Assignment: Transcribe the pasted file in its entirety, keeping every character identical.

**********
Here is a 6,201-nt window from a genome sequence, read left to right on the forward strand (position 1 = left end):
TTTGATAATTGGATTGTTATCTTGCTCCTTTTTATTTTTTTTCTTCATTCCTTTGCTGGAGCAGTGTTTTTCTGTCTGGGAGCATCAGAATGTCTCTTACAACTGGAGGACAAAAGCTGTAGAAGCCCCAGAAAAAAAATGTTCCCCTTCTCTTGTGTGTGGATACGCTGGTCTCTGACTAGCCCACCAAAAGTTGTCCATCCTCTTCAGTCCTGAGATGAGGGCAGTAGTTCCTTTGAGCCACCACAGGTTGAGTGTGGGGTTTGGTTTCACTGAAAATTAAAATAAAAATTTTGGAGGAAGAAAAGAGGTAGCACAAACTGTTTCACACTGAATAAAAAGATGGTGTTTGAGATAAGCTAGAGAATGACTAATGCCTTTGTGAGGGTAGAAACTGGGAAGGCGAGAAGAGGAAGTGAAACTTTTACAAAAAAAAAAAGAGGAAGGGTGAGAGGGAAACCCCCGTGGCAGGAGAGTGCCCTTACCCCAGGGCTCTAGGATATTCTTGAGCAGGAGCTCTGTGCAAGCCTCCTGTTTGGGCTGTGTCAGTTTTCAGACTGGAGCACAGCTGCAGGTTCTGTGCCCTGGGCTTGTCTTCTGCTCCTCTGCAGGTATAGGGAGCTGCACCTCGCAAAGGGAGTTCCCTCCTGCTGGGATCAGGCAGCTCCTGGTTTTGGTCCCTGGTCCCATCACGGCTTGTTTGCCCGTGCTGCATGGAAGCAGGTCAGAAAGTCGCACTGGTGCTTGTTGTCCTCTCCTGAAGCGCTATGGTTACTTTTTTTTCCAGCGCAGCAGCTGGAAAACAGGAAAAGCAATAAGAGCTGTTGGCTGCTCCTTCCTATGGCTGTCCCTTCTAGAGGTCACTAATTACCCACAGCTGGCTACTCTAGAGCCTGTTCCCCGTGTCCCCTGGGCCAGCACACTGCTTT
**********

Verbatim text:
Here is a 6,201-nt window from a genome sequence, read left to right on the forward strand (position 1 = left end):
TTTGATAATTGGATTGTTATCTTGCTCCTTTTTATTTTTTTTCTTCATTCCTTTGCTGGAGCAGTGTTTTTCTGTCTGGGAGCATCAGAATGTCTCTTACAACTGGAGGACAAAAGCTGTAGAAGCCCCAGAAAAAAAATGTTCCCCTTCTCTTGTGTGTGGATACGCTGGTCTCTGACTAGCCCACCAAAAGTTGTCCATCCTCTTCAGTCCTGAGATGAGGGCAGTAGTTCCTTTGAGCCACCACAGGTTGAGTGTGGGGTTTGGTTTCACTGAAAATTAAAATAAAAATTTTGGAGGAAGAAAAGAGGTAGCACAAACTGTTTCACACTGAATAAAAAGATGGTGTTTGAGATAAGCTAGAGAATGACTAATGCCTTTGTGAGGGTAGAAACTGGGAAGGCGAGAAGAGGAAGTGAAACTTTTACAAAAAAAAAAAGAGGAAGGGTGAGAGGGAAACCCCCGTGGCAGGAGAGTGCCCTTACCCCAGGGCTCTAGGATATTCTTGAGCAGGAGCTCTGTGCAAGCCTCCTGTTTGGGCTGTGTCAGTTTTCAGACTGGAGCACAGCTGCAGGTTCTGTGCCCTGGGCTTGTCTTCTGCTCCTCTGCAGGTATAGGGAGCTGCACCTCGCAAAGGGAGTTCCCTCCTGCTGGGATCAGGCAGCTCCTGGTTTTGGTCCCTGGTCCCATCACGGCTTGTTTGCCCGTGCTGCATGGAAGCAGGTCAGAAAGTCGCACTGGTGCTTGTTGTCCTCTCCTGAAGCGCTATGGTTACTTTTTTTTCCAGCGCAGCAGCTGGAAAACAGGAAAAGCAATAAGAGCTGTTGGCTGCTCCTTCCTATGGCTGTCCCTTCTAGAGGTCACTAATTACCCACAGCTGGCTACTCTAGAGCCTGTTCCCCGTGTCCCCTGGGCCAGCACACTGCTTT